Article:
Released: May 14, 1982
Genre: Punk, Punk Rock, Post Punk
Label: CBS, Epic
Producer(s): The Clash, Glyn Johns
Singles: “Know Your Rights”, “Should I Stay or Should I Go”, “Rock The Casbah”, “Straight to Hell”
Personnel: Joe Strummer – lead and backing vocals, guitar, harmonica, piano; Mick Jones – guitar, backing and lead vocals, keyboards, sound effects; Paul Simonon – bass guitar, backing vocals, lead vocals on “Red Angel Dragnet”; Topper Headon – drums, piano and bass guitar on “Rock the Casbah”
Certified: 2xPlatinum (RIAA)
“Know Your Rights”
“Should I Stay or Should I Go”
“Rock the Casbah”
“Red Angel Deagnet”
“Straight to Hell”
“Overpowered by Funk”
“Death Is A Star”
Let’s talk about the Clash and their best-selling album of all time – “Combat Rock”. A sell-out or not, “Combat Rock” could easily find its place among some of the most exciting punk rock albums of all time. Not only in happens to be the final record by the Clash’s original line-up but it also best illustrates the band’s versatile talents and eagerness to experiment and take chances. The truly intriguing aspects of “Combat Rock” are The Clash’s provoking efforts to incorporate reggae, funk and rap into their heavy punk sound.
With “Combat Rock”, the Clash seemingly takes a step back from their previous expressive efforts we can witness in “London Calling” and “Sandinista!”. However, we still get to experience a quite delightful inconsistency and interesting mess that this pure avant-garde selection of punk rock tunes offers us.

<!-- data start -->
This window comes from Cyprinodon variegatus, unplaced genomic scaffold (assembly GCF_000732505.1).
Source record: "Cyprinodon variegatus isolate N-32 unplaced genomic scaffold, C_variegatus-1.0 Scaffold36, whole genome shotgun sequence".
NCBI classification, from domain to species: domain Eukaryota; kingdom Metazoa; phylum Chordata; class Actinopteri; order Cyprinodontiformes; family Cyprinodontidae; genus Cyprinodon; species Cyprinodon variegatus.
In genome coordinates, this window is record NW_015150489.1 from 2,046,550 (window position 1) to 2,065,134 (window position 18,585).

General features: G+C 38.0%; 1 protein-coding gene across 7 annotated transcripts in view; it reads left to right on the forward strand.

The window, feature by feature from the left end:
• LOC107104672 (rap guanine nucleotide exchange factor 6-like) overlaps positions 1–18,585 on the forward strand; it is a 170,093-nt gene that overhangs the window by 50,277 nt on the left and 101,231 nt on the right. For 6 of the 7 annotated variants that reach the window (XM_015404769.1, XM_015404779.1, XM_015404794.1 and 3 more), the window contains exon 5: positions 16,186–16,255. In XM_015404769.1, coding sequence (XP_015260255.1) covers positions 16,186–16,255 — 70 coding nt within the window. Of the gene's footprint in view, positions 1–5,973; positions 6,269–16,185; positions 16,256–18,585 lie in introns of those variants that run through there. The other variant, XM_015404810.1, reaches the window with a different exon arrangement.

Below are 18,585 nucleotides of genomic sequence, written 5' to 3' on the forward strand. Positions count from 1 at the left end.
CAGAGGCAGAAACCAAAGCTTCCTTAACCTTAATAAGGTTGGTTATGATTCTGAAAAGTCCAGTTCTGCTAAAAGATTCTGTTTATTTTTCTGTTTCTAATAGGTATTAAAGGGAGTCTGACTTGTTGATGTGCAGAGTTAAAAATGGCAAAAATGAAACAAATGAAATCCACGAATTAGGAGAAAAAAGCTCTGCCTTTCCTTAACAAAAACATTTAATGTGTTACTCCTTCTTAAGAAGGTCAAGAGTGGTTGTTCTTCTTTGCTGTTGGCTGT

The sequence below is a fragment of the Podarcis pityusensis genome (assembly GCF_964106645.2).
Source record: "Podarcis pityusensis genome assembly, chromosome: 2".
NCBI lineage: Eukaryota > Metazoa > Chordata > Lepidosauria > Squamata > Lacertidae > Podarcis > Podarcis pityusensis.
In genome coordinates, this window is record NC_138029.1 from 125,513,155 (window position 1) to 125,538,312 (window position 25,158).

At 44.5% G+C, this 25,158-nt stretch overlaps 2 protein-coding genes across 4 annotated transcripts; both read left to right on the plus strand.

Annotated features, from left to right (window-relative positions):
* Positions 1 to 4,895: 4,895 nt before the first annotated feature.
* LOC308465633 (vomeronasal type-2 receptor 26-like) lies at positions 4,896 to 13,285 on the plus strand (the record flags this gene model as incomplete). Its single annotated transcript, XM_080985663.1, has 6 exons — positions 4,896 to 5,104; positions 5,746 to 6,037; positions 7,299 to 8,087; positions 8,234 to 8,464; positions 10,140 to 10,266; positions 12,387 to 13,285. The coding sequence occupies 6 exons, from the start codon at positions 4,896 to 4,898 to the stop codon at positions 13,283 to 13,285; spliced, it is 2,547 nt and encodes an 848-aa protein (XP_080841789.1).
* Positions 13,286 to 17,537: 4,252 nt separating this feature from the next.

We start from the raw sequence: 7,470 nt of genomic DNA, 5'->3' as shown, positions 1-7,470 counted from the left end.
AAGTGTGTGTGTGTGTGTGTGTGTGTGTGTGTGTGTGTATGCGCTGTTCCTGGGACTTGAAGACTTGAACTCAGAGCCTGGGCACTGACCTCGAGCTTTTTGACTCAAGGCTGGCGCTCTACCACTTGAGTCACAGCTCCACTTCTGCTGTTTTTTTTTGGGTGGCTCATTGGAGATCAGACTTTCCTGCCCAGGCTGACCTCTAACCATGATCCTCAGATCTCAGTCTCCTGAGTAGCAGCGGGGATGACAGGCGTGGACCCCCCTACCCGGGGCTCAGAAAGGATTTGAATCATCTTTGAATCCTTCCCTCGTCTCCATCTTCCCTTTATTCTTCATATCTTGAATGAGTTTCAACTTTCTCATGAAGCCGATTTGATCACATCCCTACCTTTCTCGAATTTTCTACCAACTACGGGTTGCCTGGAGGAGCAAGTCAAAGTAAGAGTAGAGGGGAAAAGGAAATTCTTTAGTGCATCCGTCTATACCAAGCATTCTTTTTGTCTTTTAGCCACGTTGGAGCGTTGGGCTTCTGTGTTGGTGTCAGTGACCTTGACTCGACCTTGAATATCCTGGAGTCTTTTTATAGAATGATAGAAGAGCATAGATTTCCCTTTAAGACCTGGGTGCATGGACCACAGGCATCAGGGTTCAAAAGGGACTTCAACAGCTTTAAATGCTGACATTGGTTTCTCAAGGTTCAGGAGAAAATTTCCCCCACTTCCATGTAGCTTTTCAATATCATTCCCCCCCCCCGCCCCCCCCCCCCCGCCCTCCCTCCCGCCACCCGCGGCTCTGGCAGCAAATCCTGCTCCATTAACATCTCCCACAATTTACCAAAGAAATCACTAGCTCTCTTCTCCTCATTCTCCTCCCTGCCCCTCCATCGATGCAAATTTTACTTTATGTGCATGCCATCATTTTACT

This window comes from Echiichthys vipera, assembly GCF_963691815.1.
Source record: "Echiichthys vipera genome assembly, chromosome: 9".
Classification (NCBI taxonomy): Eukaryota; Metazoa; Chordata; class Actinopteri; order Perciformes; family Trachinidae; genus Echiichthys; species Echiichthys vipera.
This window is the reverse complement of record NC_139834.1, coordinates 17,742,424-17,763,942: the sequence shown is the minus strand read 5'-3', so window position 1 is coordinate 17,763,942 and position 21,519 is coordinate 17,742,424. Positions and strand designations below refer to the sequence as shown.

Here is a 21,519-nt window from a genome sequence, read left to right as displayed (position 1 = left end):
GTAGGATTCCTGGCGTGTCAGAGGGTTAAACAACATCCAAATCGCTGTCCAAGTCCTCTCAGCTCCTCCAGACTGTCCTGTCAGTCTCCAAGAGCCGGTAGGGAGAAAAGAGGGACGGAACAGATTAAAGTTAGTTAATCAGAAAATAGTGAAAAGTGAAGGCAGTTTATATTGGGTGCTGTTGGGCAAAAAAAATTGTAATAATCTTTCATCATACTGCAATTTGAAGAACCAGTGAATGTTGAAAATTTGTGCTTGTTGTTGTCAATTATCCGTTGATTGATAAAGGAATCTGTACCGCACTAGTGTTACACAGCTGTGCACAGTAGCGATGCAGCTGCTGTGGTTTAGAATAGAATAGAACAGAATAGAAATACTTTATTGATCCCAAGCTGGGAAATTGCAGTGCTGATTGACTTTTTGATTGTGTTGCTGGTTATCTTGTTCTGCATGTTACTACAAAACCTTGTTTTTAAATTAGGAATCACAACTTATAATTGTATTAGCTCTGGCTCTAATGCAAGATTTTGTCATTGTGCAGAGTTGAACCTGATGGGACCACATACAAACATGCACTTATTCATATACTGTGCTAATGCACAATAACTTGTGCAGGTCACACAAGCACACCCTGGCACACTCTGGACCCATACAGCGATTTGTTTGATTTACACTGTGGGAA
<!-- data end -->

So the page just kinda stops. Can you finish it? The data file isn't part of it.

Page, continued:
Without doubt, the finest moments of the record have to be “Should I Stay or Should I Go” and “Rock the Casbah”. I say finest because those simple and hooking ultimate punk rock anthems became the absolute winning hand for the Clash and this record. With the foolish but fantastic rhythm of “Should I Stay or Should I Go” the Clash dominated the radio waves and is still probably their most instantly-recognizable tune. “Rock the Casbah”, on the other hand, brings us some solid new wave, dance vibes. “Know Your Rights” and “Death Is A Star” are songs that impress with strong, fighting words, though “Death Is A Star” is one of those songs which makes us question ourselves whether we are listening to the Clash or it’s a completely different band – it just sounds too bizarre. “Car Jamming” and “Ghetto Defendant” are more dynamic and bass-oriented tunes that give us this good old nice chilling out effect. “Straight To Hell” has to be the most unforgettable song of the album due to its haunting and strange, even a bit uncomfortable atmosphere it creates. “Overpowered by Funk” sounds very out of place but then again, the album’s aim is the opposite of providing us with a consistent feeling. On the contrary, if you want to get rid of your boredom and have fun, this is the album for you.
Overall, inconsistency might be a good thing when it’s done in the right way and with the right proportion of experimentation and variety. “Combat Rock” is too strange, too wild and too distressing. However, after all, we are talking about the Clash and they can never be anything else than that. Many critics slammed this record and even pointed it as the band’s biggest selling out effort. Regardless, with this album, the band managed to reach a much larger audience and leave a much greater impression which, if you ask me, speaks volumes.
Should I Stay or Should I Go
Rock the Casbah
Overpowered by Funk
P.S. I don’t own any audio or visual material used in this publication. All the rights and credits go to the owners and/publishers.
The publication expresses my personal opinion and in no way is trying to make a generalized statement. Please be kind and considerate when you read and/or comment.